Jock'ey (jok'e), n. Boy who rides horses in

races : — horse-dealer : — cheat. — 2, v. a. To

cheat ; to trick.
Jo-cose', a. Waggish ; given to jest.
Joc'i-Iar, a. Humorous ; jocose. — Joc-&-

lar'i-tx, n.
Joc'und, a. Cheerful ; joyous ; sportive.
Jog:, V. a. To nudge : — to arouse. — 2, v. n.

To move or ti'ot slowly. — 3, jj. Push : —

hint : — gentle trot.
Jogr'gle, V. To shake ; to disturb by push-
ing. — 2, n. Shake ; slight push.
Jog' -trot, ». Slow trot.
Join, V. To couple ; to combine ; to attach ;

to unite.
Join'er, n. One who makes the wooden

work for finishing houses.
Jbin'er-x, n. Work of a joiner.
Joint, n. Place where two or more things

join: — articulation of limbs: — piece of

meat for roasting. — 2, a. Combined. — 3,

V. a. To unite : — to divide at a joint.
Jotnt'ed, a. Having joints.
Jbint'ij:, ad. Together ; in concert.
Joint' -stock, n. Stock held in company.
Joint'iire (joint'yur), n. Estate settled on

a wife, to be enjoyed after her husband's

decease.
Joist, n. Timber or beam of a floor.
Joke, H. Fun ; something said or done to

cause laughter. — 2, v. To jest ; to make

game of.
JSl-li-fi-ca'tion, n. Act of making jolly;

festive scene.



JOLLY



171



JUXTAPOSITION



JSl'ljr, «• Jovial ; merry ; causing mirth.
— Jol'li-tx, n.

Jol'lj-boat, «. Ship's email hoat.

Jolt, V. To shake, as a carriage on uneven
ground ; tojerk. — 2, n. Shock ; sharp jerk.

Jon'quil, \n. Sort of narcissus, with

Jon-quille', J white or yellow flowers.

Joa'tle (jos'sl), v. a. To push against, as in
a crowd ; to joggle. [set down briefly.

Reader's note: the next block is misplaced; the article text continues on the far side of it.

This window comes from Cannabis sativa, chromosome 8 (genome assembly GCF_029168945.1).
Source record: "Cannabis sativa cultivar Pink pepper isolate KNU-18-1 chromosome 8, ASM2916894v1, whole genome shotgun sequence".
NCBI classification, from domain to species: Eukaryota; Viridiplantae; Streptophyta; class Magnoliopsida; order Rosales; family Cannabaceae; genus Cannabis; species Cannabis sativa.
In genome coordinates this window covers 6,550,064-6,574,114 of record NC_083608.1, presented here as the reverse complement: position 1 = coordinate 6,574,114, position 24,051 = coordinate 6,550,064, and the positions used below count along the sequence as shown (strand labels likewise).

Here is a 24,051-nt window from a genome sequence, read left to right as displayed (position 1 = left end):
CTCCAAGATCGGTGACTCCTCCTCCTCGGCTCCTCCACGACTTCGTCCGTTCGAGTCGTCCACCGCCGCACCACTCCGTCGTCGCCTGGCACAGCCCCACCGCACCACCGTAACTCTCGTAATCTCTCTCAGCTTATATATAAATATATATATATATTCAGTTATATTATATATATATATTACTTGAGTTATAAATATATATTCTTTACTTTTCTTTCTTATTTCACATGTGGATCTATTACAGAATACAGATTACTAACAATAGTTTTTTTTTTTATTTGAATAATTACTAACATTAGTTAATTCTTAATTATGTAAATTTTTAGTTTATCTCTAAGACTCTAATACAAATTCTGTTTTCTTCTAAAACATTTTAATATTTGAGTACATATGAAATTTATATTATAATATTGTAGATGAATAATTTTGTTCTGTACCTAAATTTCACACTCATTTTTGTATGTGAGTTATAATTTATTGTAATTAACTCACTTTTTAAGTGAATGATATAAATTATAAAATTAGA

Jot, n. Least quantity ; iota. — 2, v. a. To

Jour'nal, «. Record of transactions ; diary :
— newspaper ; periodical : — shaft and its
bearing, in machinery.

Joiir'nal-igm, n. Newspaper profession ;
business of publishing a newspaper.

Joiir'nal-ist, «. Newspaper writer.

Joiir'ney, n. Travel by land ; passage ; ex-
cursion. — 2, V. n. To travel.

Joiir'ney-man, n. Workman hired by the
day. [To tourney.

Joust (just), n. Tournament ; just. — 2, v. n.

Jo'vi-al, a. Hilarious ; jesting. — Jo-vj-Sl'-

Jowi (jol), n. Cheek or jaw. [i-tx, «•

Joy, n. Gladness ; gayety ; exultation : —
cause of gladness. — 2, v. n. To rejoice ;
to be glad.

Jby'fiil, a. Full of joy ; glad ; happy.

Joy'le33, a. Cheerless ; -without joy or en-

Jby'ous, a. Merry ; joyful. [joyment.

Jii'bi-lant, a. Shouting for joy; triumphant.

Ju-bi-la'tion, n. Exultation ; rejoicing.

Jii'bi-lee, «. Season of public festivity : —
joyful commemoration of an event.

Ju-da'ic, \ a. Jewish ; belonging to the

Ju-da'i-cal, / Jews.

Jii'da-ism, n. Religious beliefs of the Jews :
— conformity to Jewish doctrines.

Judl'e, n. Oiae who judges : — officer who
presides, or decides cases, in court. — 2, v.
To pass sentence ; to decide.

Jfid^'ment, n. Act or power of judging ;
decision ; sentence : — good sense.

Ju'di-ca-to-rx, n. Court of justice. — 2, a.
Dispensing justice.

Ju'di-ca-ture, n. Power of dispensing jus-
tice : — court of justice.